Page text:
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PLC Agenda: January 2018

Industry update from Link Asset Services

Key regulatory changes

The past year has seen unprecedented change and the industry and regulatory agendas continue to march on at considerable pace. Given Brexit, questions remain around the likely direction of future interconnectivity with the UK and, in the absence of clarity, the hard stop date is March 2019.

Key regulatory changes and developments are set out below, categorised according to impact on the industry in Ireland and the UK. Brexit naturally means there is some uncertainty about which future EU-related regulations or directives will apply to the industry in the UK and whether there is any divergence in the medium to longer term, which will impact on the Irish market.

Central Securities Depository Regulations (CSDR)

CSDR was implemented on 17 September 2014. The aim of CSDR is to harmonise certain aspects of the settlement cycle and settlement discipline and to provide a set of common requirements for a Central Securities Depository (CSD) operating securities settlement systems across the EU. CSDR plays a pivotal role for post-trade harmonisation efforts in Europe, enhancing the legal and operational conditions for cross-border settlement in the EU. Third-country CSDs need to be recognised by ESMA to offer services to EU participants and issuers, fulfilling certain requirements. Prior to recognition, the EC must adopt an implementing act determining, amongst other issues, that the legal and supervisory arrangements of the relevant third country imposes legally binding requirements which are equivalent to those contained in CSDR.

Euroclear UK & Ireland Ltd (EUI, the operator of CREST) will, post-Brexit, become a third-country (non-EU) CSD. As such, under current rules, EUI/CREST as currently constituted, will no longer qualify as an EU CSD to service the Irish market. That will require EUI to split into EUK and EIR so that EIR can commence servicing the Irish market. That must be in place by March 2019. Post Brexit, absent equivalence or should we now call it ’regulatory alignment’ (and we must assume a ’Hard Brexit’ unless and until we receive confirmation of a softer regime), CREST will become a third-country CSD and its operator, EUI, will need to establish a separate Irish CSD. As you can imagine, that is not just a simple copy and paste of the CREST system with Irish IE ISINs moving from EUK to EIR. Many Irish securities, both equities and ETFs, are dual listed and settle cash in both UK and in Ireland within a single liquidity pool while others are solely listed in GBP on LSE. EUI had indicated in late June that while confident of achieving operational and legal separation by March 2019, they were not confident at that time of delivering other than EUR settlement to Irish securities in that timeline.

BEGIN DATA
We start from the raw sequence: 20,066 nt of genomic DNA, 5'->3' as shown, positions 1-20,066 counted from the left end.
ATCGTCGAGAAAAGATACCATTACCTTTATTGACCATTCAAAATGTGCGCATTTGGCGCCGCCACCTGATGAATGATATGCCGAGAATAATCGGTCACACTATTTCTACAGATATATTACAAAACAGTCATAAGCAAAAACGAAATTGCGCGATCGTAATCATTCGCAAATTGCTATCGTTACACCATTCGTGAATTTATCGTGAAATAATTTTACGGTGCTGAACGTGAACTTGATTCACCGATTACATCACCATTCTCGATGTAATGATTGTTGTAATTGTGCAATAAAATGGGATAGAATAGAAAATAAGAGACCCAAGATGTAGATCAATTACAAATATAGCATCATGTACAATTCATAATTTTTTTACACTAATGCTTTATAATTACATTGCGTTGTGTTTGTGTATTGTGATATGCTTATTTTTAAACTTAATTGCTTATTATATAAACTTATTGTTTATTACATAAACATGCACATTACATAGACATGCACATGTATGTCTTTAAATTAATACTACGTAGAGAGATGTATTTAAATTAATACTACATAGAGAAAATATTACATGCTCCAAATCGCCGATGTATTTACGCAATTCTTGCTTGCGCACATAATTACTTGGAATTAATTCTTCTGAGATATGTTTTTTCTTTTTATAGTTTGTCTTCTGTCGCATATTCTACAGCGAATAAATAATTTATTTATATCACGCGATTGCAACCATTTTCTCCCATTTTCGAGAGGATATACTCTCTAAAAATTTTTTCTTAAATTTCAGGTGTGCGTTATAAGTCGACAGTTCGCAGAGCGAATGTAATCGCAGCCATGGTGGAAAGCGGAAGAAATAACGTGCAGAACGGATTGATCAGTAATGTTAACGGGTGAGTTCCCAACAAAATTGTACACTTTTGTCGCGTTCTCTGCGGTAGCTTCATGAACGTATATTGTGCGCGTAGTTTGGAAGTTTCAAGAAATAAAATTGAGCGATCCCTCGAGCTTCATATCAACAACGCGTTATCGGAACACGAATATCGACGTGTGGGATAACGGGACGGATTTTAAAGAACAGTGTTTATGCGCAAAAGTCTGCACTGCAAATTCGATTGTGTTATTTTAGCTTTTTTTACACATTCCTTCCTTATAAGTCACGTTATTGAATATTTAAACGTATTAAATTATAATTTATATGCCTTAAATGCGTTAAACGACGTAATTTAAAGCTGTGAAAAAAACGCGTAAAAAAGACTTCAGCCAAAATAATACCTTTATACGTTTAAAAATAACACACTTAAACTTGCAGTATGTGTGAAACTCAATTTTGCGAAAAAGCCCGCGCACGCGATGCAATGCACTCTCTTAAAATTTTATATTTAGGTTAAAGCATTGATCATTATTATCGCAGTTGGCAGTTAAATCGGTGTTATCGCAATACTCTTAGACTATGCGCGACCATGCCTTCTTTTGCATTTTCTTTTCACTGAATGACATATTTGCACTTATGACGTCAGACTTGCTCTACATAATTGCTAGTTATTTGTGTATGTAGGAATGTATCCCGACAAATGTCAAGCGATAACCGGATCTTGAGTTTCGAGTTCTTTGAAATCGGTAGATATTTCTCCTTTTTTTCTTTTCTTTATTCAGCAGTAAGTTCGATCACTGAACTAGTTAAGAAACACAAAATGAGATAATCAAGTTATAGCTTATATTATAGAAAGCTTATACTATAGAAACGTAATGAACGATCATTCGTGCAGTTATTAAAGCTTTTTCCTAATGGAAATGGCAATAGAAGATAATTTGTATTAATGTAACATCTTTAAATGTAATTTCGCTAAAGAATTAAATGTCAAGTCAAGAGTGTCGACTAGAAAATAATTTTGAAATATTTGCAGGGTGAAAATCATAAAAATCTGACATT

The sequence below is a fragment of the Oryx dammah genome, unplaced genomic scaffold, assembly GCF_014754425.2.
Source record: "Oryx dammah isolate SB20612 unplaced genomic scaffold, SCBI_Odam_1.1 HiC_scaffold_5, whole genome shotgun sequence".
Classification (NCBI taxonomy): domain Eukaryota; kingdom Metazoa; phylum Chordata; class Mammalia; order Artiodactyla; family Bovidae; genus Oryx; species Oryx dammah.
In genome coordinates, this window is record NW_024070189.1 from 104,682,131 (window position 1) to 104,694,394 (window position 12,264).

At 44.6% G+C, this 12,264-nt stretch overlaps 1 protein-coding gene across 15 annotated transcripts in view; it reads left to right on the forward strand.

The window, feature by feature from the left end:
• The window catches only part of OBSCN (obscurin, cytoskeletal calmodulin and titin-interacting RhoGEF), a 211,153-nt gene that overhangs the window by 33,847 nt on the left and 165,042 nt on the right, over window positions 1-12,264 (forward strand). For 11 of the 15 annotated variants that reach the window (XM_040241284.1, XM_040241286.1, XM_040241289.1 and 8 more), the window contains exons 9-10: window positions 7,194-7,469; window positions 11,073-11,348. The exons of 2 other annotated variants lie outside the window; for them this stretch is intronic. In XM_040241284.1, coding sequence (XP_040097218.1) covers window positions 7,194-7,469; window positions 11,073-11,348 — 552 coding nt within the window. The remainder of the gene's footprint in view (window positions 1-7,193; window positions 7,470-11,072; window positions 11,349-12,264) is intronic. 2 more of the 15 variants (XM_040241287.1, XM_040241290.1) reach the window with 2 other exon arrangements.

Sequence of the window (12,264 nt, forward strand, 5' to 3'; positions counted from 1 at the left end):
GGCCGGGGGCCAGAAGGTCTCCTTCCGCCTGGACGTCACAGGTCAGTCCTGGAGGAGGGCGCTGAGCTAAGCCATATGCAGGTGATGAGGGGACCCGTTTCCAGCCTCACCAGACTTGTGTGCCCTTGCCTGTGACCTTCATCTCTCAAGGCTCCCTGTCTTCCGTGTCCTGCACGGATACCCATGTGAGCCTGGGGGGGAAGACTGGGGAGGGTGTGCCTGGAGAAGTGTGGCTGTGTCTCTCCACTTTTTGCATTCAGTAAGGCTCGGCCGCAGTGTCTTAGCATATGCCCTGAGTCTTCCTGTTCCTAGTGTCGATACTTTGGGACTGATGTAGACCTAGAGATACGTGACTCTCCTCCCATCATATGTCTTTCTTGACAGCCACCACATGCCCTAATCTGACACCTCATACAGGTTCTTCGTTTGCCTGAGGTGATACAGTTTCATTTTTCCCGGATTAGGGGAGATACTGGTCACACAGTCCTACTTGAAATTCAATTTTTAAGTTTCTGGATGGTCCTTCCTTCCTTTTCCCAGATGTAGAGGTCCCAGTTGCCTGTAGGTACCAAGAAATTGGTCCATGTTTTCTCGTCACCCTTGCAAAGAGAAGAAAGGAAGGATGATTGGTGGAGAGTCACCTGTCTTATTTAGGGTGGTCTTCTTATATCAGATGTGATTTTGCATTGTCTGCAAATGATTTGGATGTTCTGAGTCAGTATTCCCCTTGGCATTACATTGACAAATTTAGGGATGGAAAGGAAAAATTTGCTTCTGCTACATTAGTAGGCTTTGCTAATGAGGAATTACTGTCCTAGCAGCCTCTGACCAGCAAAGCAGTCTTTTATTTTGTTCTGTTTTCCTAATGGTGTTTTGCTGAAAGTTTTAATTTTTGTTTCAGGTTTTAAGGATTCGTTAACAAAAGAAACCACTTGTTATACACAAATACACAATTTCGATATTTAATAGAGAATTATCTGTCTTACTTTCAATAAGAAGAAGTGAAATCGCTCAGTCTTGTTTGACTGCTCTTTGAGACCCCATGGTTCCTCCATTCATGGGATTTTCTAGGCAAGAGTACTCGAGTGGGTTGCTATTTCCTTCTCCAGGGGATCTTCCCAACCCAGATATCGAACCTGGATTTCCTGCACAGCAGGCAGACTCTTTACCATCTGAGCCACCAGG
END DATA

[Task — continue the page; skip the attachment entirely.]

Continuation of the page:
Through the EUI User Group Ireland (formerly the Irish Market Advisory Committee of Euroclear), Link Registrars Limited raised serious concerns on the impact on Irish issuers settling in GBP and USD. Approximately two thirds of all trading in Irish securities is non-euro, split between GBP and USD. Four Irish issuers are constituents of the FTSE 100 with a further three being constituents of the FTSE 250 or FTSE All Share. A GBP quotation on the LSE is a requirement for FTSE Index inclusion. The bulk of USD trading on Irish ISINs is for ETFs/ETPs though some USD trading does occur on equities.

EUI is seeking to maintain multi-currency settlement for EIR, and GBP/USD settlement for EUK, post-split within the separation timeframe. This model requires regulatory approval in Ireland, the UK and the EU.

At time of going to press, a discussion paper is anticipated from Euroclear to which issuers and all market participants can provide feedback.

Integrity of ’shares in issue’
The CSDR also requires that CSDs must have appropriate rules and procedures to help ensure the ‘integrity of the issue’ of securities it admits to its system. Furthermore ‘undue securities creation’ is not permitted within a Securities Settlement System (SSS) operated by a CSD. Where entities other than a CSD are involved in maintaining the integrity of the issue, adequate cooperation and information exchange measures must be organised by the CSD and the registrar to ensure the integrity of the issue is maintained. Issuers of securities additionally retain their existing responsibilities under UK and Irish corporate law. To satisfy the new CSDR requirement and to help prevent future operational incidents where incorrect securities balances are created within the CREST system, EUI is introducing additional validation to the issuance process in line with the requirements of Article 25 and Article 37 of the CSDR, insofar as they relate to the creation of securities in a CSD. These changes to the CREST system are set out in the below Euroclear timeline.